Once Tapitha discovered pointe tap — practiced in vaudeville in the 1920s and ’30s — she knew she’d found her niche. But she doesn’t want it to define her as an artist. “I don’t want to be a one trick pony,” Tapitha explains. “I’m trying to expand myself as a performer and do more regular pointe and modern dance/jazz/hip hop. I’ve always said that as a performer who does not fit the American stereotypical standard of what a ‘hot’ woman looks like, I have to work extra, extra hard to impress the audience. I can’t just stand there and prance around looking hot and pretty. And that’s okay. I want to work hard to impress my audience. I want to surprise and delight them. And believe me, when people see me dance, they are surprised.”

In addition to performing, Tapitha is also a founder and producer of Twisted Knickers Burlesque. After finding it difficult to find casting opportunities, she decided to create shows herself. She and some friends, including Hot Todd Lincoln, got together and Twisted Knickers was born. Today, Twisted Knickers is Tapitha and Todd with a rotating cast of regulars and guests. While Yellow Sign Theater has been their primary home for years, the are currently expanding to other venues, such as the State Theatre in Falls Church, Virginia, and Church & Company in the Hampden neighborhood of Baltimore.

If you want to catch Tapitha and Twisted Knickers, their next show is The Burlesque Sing-a-Long at the State Theatre on July 10. “Performers will dance with lyrics projected on a big screen for the audience to sing along with karaoke style.”

Twisted Knickers also has a more theatrical-style show slated for July 18 during Artscape called The Grind and the Glitter, a tale of an up-and-coming burlesque dancer set in 1957. “Expect to see something unlike the Knickers have ever done!”

The Good, the Bad, and the Beautiful: My Life as a Plus-Size Burlesque Performer

Posted by Diva Darling | Posted in burlesque | Posted on 07-04-2015


I’ve been staring at a bright blue Post-It note for the last five minutes as I thought about how to start this piece. My intern last summer at my muggle job liked to write little inspirational quotes on them and leave them for me to find, and I keep them lined up along the bottom of my monitor. This particular one says, “Why fit in when YOU were born to stand out?”

Turns out that’s a pretty good mantra for thinking about how to deal with doubts about being a fat girl in burlesque.

Diva Darling Portrait

[photo credit: Kristina De Santis Photography]

A newer performer in our community, herself a curvy woman, inspired this piece when she wanted to hear from other performers of size about our experiences onstage and off. Who could blame her for wondering how she’d be received? The world isn’t exactly kind to women who take up more than a single-digit dress size of space, and that’s when we’re keeping our clothes on. To have the audacity to get in front of a roomful of people and reveal every jiggle and curve seems like it would be an exercise in pathological masochism.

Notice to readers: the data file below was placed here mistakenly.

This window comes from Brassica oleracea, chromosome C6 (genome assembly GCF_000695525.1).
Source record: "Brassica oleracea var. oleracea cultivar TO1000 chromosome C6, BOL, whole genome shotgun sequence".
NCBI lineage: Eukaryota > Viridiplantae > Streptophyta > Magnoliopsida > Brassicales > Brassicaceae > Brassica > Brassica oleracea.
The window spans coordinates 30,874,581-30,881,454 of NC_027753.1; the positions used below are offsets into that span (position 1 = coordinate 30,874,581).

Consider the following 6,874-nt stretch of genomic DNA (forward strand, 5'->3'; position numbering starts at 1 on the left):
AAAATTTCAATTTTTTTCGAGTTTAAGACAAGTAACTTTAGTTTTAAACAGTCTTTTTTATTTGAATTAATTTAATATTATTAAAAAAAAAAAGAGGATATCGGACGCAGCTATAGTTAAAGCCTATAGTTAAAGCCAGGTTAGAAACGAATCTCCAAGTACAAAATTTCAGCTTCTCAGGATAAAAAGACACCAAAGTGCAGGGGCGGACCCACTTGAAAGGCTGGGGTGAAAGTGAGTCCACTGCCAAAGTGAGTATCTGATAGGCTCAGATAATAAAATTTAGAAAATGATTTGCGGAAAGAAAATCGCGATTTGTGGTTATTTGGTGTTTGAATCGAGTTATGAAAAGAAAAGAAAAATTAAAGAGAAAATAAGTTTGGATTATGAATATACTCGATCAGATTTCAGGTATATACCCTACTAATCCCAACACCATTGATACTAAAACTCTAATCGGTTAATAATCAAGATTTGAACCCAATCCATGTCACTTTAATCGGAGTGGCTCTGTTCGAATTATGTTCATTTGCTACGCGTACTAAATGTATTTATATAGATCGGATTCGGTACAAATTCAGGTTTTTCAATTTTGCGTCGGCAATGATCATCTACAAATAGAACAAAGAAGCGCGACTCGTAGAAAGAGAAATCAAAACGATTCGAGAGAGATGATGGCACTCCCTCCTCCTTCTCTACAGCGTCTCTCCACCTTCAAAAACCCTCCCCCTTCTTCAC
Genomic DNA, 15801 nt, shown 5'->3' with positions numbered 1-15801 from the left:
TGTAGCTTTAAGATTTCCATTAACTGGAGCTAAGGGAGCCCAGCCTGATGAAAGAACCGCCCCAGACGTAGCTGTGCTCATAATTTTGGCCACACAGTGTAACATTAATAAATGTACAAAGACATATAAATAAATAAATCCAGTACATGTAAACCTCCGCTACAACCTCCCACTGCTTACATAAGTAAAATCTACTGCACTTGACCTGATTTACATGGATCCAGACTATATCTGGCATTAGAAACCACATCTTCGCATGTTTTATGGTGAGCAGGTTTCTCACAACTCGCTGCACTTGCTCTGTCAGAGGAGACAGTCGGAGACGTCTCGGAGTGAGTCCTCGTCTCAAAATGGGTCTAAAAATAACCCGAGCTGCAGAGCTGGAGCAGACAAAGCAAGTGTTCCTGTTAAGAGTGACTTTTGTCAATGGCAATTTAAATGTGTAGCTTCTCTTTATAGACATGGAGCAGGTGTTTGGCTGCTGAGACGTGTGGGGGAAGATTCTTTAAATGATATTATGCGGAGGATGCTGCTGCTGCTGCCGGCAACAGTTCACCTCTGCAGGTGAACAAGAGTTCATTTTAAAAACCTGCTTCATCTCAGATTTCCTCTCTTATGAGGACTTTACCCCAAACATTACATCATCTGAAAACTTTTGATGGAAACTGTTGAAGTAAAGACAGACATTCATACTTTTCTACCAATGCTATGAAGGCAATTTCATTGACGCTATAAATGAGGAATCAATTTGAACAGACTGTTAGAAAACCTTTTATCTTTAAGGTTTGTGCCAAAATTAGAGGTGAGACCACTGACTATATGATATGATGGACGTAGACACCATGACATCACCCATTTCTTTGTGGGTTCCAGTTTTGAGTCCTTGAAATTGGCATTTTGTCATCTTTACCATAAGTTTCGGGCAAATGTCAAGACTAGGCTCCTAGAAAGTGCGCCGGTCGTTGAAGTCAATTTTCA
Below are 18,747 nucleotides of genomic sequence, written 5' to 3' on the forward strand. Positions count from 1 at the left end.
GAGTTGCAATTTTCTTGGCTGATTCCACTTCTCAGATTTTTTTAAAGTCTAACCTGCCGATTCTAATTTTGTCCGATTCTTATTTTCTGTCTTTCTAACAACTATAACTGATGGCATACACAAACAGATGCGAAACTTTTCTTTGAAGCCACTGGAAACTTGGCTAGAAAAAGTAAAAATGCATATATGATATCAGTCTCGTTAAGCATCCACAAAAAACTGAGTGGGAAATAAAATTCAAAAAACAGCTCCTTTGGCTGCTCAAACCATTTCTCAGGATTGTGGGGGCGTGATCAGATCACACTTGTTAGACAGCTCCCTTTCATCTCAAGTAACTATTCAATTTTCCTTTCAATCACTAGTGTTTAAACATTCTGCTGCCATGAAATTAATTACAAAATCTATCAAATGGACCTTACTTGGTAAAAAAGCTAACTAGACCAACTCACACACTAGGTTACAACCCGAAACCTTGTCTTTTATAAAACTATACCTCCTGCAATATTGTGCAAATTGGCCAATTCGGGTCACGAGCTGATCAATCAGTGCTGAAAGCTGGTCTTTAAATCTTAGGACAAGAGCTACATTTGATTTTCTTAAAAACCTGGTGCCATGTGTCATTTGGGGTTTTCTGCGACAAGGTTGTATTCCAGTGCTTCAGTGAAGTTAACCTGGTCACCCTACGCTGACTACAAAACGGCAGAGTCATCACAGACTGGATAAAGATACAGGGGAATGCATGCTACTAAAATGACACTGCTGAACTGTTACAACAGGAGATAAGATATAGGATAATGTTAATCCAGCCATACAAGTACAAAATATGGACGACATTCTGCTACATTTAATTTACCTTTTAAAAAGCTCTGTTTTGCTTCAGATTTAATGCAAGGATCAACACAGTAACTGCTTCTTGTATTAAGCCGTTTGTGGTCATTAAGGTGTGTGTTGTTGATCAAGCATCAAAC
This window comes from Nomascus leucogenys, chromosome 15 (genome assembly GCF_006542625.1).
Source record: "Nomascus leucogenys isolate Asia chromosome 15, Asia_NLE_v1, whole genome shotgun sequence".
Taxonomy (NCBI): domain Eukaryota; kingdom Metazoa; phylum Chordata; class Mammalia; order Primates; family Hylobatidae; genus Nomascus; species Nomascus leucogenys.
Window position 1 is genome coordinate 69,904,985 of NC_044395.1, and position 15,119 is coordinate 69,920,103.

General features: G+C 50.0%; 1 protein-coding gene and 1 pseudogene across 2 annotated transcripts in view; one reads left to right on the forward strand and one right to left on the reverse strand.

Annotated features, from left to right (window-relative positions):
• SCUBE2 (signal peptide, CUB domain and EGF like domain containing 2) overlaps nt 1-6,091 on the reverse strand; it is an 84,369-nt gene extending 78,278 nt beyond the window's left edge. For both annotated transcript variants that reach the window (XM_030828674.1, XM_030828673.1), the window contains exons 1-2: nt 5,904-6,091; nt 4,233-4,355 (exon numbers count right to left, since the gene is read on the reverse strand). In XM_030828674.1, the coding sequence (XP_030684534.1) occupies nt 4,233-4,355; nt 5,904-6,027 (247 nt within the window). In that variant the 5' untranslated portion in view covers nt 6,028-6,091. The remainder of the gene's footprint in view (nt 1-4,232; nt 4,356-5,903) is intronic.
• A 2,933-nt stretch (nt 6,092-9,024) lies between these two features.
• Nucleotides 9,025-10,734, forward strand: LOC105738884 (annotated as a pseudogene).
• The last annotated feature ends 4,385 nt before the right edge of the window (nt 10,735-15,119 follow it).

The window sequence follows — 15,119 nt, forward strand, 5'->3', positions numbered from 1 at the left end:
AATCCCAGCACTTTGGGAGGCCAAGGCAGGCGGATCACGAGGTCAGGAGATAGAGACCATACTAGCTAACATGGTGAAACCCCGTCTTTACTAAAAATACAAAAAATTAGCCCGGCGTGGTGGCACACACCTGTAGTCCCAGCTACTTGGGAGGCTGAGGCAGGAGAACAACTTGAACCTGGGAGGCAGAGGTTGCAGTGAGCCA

And yet, being a plus-size performer in burlesque is like visiting another world where the usual rules don’t quite apply.

Meet the Variety: Lady Fancy, One of Baltimore’s Newest Burlesque Beauties

Posted by Jules V Moorhead | Posted in burlesque, Meet the Variety | Posted on 06-04-2015


Photo Credit: Dorret Oosterhoff

Lady Fancy [Photo Credit: Dorret Oosterhoff]

Meet Lady Fancy, one of Baltimore’s newest burlesque beauties. She’s burst onto the scene in a big way in a short amount of time. She’s already appeared on stage with TimelessTease Productions and Twisted Knickers, and she’ll be competing in the Burlypicks DC Regional Competition next on May 1 at the Bier Baron.

I first saw Lady Fancy at GalHaus Review‘s Big Show 6, the student showcase put on by MICA’s burlesque club annually. My co-producer Betty O’Hellno and I attended to support the club and were blown away by her artistry and poise. We immediately booked her for our next show, where she effortlessly wowed the crowd. You never would have guessed she was new to the scene.

I recently had the chance to ask Lady Fancy some questions about what attracted her to burlesque and her first impressions so far.

What was your introduction to burlesque?

There was a burlesque club [GalHaus] at Maryland Institute College of Art that had a few shows I attended, and afterwards I was curious and started looking up videos of other performers on the internet. I stopped attending MICA as a student, but the club was kind enough to let me still participate in their activities, and I was hooked from there.

What drew you to performing?

I’ve been involved in the performing arts for pretty much all my life, mostly through music. Piano and voice recitals, musical theater, leading music at my church and at conferences…I’ve done a lot of different things. Looking back, even at the church stuff, I got so much out of interacting with an audience. There’s a kind of energy the audience gives you, and by performing, you take that gift and give it back. It’s a very powerful feeling. I get a lot out of making people happy that way. Being able to make someone smile, or convey some kind of meaningful message through performance is really special.

How did you choose the name Lady Fancy as your stage name?

My friends have been calling me Fancy, Miss Fancy, Fancy Pants, etc. for a while. It’s really to the point that hearing my real name is almost a surprise. Fancy just fits and I love it. It’s my true name, if you will. When it came to picking a stage name for burlesque, I picked Lady to go with it because I really admire the poise and classiness so many dancers bring to their routines. The poise of a Lady, the playfulness of Fancy….that’s what I want to bring to my performances.

What background contributes to your style?

Musical theater and belly dance both have a strong influence on the way I move and dance. Musical theater taught me a lot about stage presence and how to fill up a room, as well as strategies for blocking and using stage space well. Belly dance is something I’ve seen a lot of and dabbled in, both dance and costume-wise. I was always impressed by the importance of both choreography and improv in that style. You can tell a lot of stories through belly dance the same way that you can with burlesque. It’s also very close to burlesque in how extravagant the costumes can be. I can’t resist the sparkly!